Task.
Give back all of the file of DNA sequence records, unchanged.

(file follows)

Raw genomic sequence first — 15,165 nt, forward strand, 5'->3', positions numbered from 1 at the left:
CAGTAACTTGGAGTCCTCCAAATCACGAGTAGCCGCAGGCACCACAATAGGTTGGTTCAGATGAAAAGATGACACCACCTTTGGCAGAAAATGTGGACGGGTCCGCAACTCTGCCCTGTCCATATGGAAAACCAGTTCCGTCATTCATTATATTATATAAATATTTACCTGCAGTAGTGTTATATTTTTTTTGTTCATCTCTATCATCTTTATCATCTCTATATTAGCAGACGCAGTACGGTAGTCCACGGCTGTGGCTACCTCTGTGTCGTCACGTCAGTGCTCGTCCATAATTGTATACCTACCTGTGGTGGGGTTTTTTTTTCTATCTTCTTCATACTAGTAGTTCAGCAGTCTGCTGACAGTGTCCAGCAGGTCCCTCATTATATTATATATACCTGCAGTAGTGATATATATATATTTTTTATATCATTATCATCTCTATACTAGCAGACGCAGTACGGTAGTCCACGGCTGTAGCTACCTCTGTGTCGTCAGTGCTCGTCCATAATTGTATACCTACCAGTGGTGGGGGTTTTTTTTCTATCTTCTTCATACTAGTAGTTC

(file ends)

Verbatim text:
Raw genomic sequence first — 15,165 nt, forward strand, 5'->3', positions numbered from 1 at the left:
CAGTAACTTGGAGTCCTCCAAATCACGAGTAGCCGCAGGCACCACAATAGGTTGGTTCAGATGAAAAGATGACACCACCTTTGGCAGAAAATGTGGACGGGTCCGCAACTCTGCCCTGTCCATATGGAAAACCAGTTCCGTCATTCATTATATTATATAAATATTTACCTGCAGTAGTGTTATATTTTTTTTGTTCATCTCTATCATCTTTATCATCTCTATATTAGCAGACGCAGTACGGTAGTCCACGGCTGTGGCTACCTCTGTGTCGTCACGTCAGTGCTCGTCCATAATTGTATACCTACCTGTGGTGGGGTTTTTTTTTCTATCTTCTTCATACTAGTAGTTCAGCAGTCTGCTGACAGTGTCCAGCAGGTCCCTCATTATATTATATATACCTGCAGTAGTGATATATATATATTTTTTATATCATTATCATCTCTATACTAGCAGACGCAGTACGGTAGTCCACGGCTGTAGCTACCTCTGTGTCGTCAGTGCTCGTCCATAATTGTATACCTACCAGTGGTGGGGGTTTTTTTTCTATCTTCTTCATACTAGTAGTTC